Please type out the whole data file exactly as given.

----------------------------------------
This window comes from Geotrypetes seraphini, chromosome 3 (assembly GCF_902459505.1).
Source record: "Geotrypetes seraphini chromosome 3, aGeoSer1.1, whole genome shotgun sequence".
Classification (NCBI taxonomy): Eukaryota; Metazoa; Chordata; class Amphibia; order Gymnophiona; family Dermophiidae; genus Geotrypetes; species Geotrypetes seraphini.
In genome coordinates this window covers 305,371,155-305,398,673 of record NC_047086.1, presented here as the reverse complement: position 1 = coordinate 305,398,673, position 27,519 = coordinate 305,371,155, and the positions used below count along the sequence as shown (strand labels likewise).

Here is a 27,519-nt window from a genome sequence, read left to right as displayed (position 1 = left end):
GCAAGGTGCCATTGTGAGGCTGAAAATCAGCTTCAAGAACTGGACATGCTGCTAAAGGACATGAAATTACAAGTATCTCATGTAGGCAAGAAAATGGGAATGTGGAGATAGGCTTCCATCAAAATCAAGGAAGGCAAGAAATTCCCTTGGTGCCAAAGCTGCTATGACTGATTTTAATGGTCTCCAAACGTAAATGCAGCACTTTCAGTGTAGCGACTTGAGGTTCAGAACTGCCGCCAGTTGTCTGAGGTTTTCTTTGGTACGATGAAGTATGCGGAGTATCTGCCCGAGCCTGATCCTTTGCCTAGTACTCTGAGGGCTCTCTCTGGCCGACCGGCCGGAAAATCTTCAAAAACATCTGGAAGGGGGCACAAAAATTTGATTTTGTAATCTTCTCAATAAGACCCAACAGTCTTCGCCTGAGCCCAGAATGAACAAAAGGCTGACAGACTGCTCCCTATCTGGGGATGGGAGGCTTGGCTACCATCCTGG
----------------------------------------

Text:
This window comes from Geotrypetes seraphini, chromosome 3 (assembly GCF_902459505.1).
Source record: "Geotrypetes seraphini chromosome 3, aGeoSer1.1, whole genome shotgun sequence".
Classification (NCBI taxonomy): Eukaryota; Metazoa; Chordata; class Amphibia; order Gymnophiona; family Dermophiidae; genus Geotrypetes; species Geotrypetes seraphini.
In genome coordinates this window covers 305,371,155-305,398,673 of record NC_047086.1, presented here as the reverse complement: position 1 = coordinate 305,398,673, position 27,519 = coordinate 305,371,155, and the positions used below count along the sequence as shown (strand labels likewise).

Here is a 27,519-nt window from a genome sequence, read left to right as displayed (position 1 = left end):
GCAAGGTGCCATTGTGAGGCTGAAAATCAGCTTCAAGAACTGGACATGCTGCTAAAGGACATGAAATTACAAGTATCTCATGTAGGCAAGAAAATGGGAATGTGGAGATAGGCTTCCATCAAAATCAAGGAAGGCAAGAAATTCCCTTGGTGCCAAAGCTGCTATGACTGATTTTAATGGTCTCCAAACGTAAATGCAGCACTTTCAGTGTAGCGACTTGAGGTTCAGAACTGCCGCCAGTTGTCTGAGGTTTTCTTTGGTACGATGAAGTATGCGGAGTATCTGCCCGAGCCTGATCCTTTGCCTAGTACTCTGAGGGCTCTCTCTGGCCGACCGGCCGGAAAATCTTCAAAAACATCTGGAAGGGGGCACAAAAATTTGATTTTGTAATCTTCTCAATAAGACCCAACAGTCTTCGCCTGAGCCCAGAATGAACAAAAGGCTGACAGACTGCTCCCTATCTGGGGATGGGAGGCTTGGCTACCATCCTGG